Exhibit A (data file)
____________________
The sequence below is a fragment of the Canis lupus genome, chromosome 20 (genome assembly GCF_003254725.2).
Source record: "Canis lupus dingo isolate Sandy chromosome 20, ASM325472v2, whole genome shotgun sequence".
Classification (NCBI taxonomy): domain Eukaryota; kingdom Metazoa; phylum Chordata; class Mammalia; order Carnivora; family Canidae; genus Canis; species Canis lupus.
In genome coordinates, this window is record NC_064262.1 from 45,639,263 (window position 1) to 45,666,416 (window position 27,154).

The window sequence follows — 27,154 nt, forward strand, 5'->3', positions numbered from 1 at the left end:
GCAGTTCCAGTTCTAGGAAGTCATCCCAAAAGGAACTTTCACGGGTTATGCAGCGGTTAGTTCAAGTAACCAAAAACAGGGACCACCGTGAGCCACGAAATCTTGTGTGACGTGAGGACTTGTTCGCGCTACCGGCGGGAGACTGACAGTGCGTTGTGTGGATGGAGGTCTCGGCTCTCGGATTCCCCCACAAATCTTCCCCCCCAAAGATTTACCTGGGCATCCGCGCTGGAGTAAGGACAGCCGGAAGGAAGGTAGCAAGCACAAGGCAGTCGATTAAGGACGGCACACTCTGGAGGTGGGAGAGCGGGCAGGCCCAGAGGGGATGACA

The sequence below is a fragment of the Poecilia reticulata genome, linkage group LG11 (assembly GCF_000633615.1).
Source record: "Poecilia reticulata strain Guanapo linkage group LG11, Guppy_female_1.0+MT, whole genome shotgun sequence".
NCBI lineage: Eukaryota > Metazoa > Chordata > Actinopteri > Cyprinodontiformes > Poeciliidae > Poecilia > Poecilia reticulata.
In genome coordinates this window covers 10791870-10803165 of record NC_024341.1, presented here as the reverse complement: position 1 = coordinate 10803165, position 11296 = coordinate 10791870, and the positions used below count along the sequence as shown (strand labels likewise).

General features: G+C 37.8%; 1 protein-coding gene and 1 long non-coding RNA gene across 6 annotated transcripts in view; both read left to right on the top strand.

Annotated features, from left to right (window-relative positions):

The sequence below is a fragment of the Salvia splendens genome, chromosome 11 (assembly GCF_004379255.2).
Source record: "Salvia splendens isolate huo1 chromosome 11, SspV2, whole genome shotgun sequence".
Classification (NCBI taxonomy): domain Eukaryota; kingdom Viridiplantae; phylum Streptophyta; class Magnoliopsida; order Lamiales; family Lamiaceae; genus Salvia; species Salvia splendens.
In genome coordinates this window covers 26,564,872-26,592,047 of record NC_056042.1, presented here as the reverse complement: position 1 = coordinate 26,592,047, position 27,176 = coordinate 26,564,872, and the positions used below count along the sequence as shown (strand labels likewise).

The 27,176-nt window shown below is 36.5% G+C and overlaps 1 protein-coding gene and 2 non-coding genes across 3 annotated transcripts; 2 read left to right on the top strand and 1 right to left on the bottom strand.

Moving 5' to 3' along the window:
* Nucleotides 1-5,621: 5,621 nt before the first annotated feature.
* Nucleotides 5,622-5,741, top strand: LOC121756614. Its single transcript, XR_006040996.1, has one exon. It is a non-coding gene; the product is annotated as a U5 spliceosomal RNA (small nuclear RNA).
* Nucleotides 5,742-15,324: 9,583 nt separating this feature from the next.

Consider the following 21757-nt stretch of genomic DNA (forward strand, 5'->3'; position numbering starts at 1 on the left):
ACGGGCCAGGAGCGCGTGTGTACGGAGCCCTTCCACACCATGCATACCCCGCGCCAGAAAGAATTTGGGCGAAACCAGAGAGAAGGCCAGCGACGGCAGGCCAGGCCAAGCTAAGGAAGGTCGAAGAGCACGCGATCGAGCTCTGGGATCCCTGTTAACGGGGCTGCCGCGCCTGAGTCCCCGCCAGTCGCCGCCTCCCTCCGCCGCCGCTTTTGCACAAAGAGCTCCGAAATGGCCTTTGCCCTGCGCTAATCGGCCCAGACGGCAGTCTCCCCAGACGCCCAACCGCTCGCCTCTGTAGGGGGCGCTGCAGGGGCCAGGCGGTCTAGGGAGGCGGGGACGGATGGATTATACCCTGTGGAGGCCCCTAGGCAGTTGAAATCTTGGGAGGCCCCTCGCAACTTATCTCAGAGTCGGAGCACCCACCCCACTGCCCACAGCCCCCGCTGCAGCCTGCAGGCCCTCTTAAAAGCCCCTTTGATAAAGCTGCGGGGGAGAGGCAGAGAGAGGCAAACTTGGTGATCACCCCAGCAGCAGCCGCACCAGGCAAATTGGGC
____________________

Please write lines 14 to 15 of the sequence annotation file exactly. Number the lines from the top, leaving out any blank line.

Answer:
Source record: "Salvia splendens isolate huo1 chromosome 11, SspV2, whole genome shotgun sequence".
Classification (NCBI taxonomy): domain Eukaryota; kingdom Viridiplantae; phylum Streptophyta; class Magnoliopsida; order Lamiales; family Lamiaceae; genus Salvia; species Salvia splendens.